Shawn E. Tuma

Posts Tagged ‘access’

The CFAA is for Access of a Computer, Not Mere Possession

In Computer Fraud, Computer Fraud and Abuse Act on June 16, 2016 at 6:35 am

It often said that the Computer Fraud and Abuse Act (CFAA), 18 U.S.C. § 1030, is an access crime — meaning that it is designed to punish the wrongful access of a device. A recent case out of the Northern District of Texas highlights this point. Read the rest of this entry »

3 Key Takeaways About Texas’ Unauthorized Access Law

In Computer Fraud, Texas Computer Crimes, Texas Computer Crimes Cases on March 26, 2016 at 7:00 am

The Dallas Court of Appeals recently decided a civil case involving claims under Texas’ unauthorized access of computer law that provides some helpful guidance for this relatively new law that has very little case law construing it. The 3 takeaways that follow are the key legal principles that apply to this law as set forth in the case Miller v. Talley Dunn Gallery, LLC, 2016 WL 836775 (Tex. App.–Dallas, Mar. 3, 2016). Read the rest of this entry »

Making Sense of #AppleVsFBI Issues: #DtSR Podcast

In Cybersecurity Law, Digital Information Law, Privacy on February 23, 2016 at 10:28 am

The USA v. Apple battle is one of the hottest issues currently being debated in cybersecurity, privacy, law enforcement, and perhaps even, water coolers in offices around the country. What the debate is lacking in substantive, factually-based, well-reasoned analysis, it certainly makes up for in passion and strong opinions. If you are not convinced, spend a few minutes reading the  #AppleVsFBI Twitter Feed. Read the rest of this entry »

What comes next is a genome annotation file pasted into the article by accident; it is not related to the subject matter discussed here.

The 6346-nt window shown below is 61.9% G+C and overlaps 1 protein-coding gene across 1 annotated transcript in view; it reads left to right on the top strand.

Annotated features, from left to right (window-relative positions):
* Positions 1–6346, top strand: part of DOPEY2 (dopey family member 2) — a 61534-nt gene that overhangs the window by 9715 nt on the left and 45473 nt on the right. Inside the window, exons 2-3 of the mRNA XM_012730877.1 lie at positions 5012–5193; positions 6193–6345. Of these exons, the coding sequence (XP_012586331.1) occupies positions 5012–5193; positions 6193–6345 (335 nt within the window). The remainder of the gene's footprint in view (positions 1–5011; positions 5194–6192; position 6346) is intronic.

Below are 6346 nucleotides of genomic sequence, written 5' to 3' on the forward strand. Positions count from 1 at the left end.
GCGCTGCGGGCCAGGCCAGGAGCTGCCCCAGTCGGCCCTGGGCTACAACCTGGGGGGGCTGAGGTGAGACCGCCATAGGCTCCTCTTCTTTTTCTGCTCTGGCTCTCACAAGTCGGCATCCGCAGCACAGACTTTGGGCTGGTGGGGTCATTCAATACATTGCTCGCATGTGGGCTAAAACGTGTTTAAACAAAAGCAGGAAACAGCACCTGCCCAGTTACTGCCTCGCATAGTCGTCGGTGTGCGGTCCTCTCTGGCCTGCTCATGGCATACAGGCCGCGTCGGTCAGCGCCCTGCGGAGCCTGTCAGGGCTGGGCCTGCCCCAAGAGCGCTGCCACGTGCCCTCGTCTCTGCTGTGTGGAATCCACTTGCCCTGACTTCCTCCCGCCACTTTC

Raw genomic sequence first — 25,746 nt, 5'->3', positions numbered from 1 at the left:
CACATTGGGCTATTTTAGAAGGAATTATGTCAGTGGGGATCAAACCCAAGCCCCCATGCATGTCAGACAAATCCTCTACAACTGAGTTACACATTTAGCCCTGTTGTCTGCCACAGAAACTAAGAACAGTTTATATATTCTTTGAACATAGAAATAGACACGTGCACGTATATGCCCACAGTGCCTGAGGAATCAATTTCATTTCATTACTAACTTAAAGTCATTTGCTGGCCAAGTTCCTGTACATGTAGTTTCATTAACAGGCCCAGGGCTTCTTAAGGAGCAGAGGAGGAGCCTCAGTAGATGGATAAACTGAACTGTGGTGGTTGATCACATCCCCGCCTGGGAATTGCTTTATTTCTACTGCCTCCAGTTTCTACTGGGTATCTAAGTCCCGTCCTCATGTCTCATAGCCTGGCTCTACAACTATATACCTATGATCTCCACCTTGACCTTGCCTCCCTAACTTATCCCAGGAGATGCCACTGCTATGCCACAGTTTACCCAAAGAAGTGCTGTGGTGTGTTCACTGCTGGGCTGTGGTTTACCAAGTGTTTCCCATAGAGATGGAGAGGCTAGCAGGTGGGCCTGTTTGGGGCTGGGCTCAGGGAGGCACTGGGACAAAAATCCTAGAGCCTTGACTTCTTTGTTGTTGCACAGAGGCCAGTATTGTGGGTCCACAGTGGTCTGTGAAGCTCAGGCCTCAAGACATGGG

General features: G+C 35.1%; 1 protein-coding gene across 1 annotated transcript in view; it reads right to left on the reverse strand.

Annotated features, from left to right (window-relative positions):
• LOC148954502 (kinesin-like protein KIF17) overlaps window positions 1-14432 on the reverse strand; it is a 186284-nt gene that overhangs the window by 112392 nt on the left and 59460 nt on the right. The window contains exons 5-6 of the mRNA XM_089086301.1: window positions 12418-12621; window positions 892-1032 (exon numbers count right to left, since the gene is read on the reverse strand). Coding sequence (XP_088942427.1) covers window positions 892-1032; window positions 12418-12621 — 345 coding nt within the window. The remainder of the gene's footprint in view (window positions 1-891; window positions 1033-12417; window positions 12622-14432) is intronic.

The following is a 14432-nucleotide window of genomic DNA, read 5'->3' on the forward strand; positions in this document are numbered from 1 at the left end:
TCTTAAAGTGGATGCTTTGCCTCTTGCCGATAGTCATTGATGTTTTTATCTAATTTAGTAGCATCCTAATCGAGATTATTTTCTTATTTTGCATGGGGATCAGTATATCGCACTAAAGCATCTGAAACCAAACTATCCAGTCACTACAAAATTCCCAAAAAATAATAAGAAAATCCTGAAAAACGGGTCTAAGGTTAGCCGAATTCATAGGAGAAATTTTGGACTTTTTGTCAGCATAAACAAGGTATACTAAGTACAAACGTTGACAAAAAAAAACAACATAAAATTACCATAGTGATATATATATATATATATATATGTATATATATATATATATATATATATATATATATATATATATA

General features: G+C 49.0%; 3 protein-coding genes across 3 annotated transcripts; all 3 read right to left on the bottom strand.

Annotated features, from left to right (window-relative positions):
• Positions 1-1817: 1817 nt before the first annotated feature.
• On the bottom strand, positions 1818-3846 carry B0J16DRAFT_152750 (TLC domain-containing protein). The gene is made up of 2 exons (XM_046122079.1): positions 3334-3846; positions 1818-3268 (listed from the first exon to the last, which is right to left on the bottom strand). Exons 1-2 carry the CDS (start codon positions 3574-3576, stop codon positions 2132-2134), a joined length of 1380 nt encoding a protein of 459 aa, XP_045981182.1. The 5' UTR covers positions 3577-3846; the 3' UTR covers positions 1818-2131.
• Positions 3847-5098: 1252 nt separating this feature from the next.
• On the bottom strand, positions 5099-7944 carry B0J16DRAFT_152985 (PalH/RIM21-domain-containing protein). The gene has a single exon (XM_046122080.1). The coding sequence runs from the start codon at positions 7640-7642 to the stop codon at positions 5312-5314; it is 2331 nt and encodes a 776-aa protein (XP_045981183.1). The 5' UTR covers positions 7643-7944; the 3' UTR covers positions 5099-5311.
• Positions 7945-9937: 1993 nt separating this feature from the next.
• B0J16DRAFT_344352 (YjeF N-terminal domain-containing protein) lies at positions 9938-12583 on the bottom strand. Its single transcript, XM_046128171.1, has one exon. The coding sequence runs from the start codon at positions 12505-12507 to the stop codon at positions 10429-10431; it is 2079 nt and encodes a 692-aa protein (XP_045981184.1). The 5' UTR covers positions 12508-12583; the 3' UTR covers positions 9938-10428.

Departing Employee Taking Data from “Restricted” but Unsecured Folder Doesn’t Violate CFAA

In CFAA Cases, Computer Fraud and Abuse Act on February 12, 2016 at 8:00 am

TAKEAWAYS: If your company intends to limit its employees access to certain information on the company network, (1) make sure appropriate technological restrictions are in place and are working; and (2) make sure there are appropriate policies or other documentation in place to show the employees subjectively knew it was off limits.

When an employer intends to keep a network folder restricted from employees, but fails to (1) objectively communicate this intention or (2) secure the folder from general access, an employee who accesses the folder and takes data from it does not violate the Computer Fraud and Abuse Act (CFAA), even if he does so for an improper purpose.

Why policies are critical–explained HERE Read the rest of this entry »

Court Order Provides CFAA Authorization to Access Computer, Even if Later Overturned

In CFAA Cases, Computer Fraud and Abuse Act on January 12, 2016 at 8:50 am

A party who accesses a computer pursuant to a court order authorizing him to seize and access the computer will not be found in violation of the Computer Fraud and Abuse Act if such order is later overturned.

“An essential element of a CFAA claim under 10 U.S.C. § 1030 is that the [defendant] accesses a computer ‘without authorization or exceeds authorized access.’ Hunn v. Dan Wilson Homes, Inc., 789 F.3d 573, 583-84 (5th Cir. 2015) (holding that ‘because [the defendant] did not exceed authorized access, he did not violate the Computer Fraud and Abuse Act’). Here, the state-court turnover orders authorized Shor to access the computers. Even though those orders were ultimately overturned, because Shor had authorization at the time pursuant to a court order to access the computers, Black does not state a claim under the CFAA. See id. (discussing CFAA claim, reasoning that the defendant accessed the computer while still employed at the plaintiff’s company). Land and Bay Gauging, L.L.C. v. Shor, 2015 WL 4978993 (5th Cir. Aug. 21, 2015).

See earlier post.

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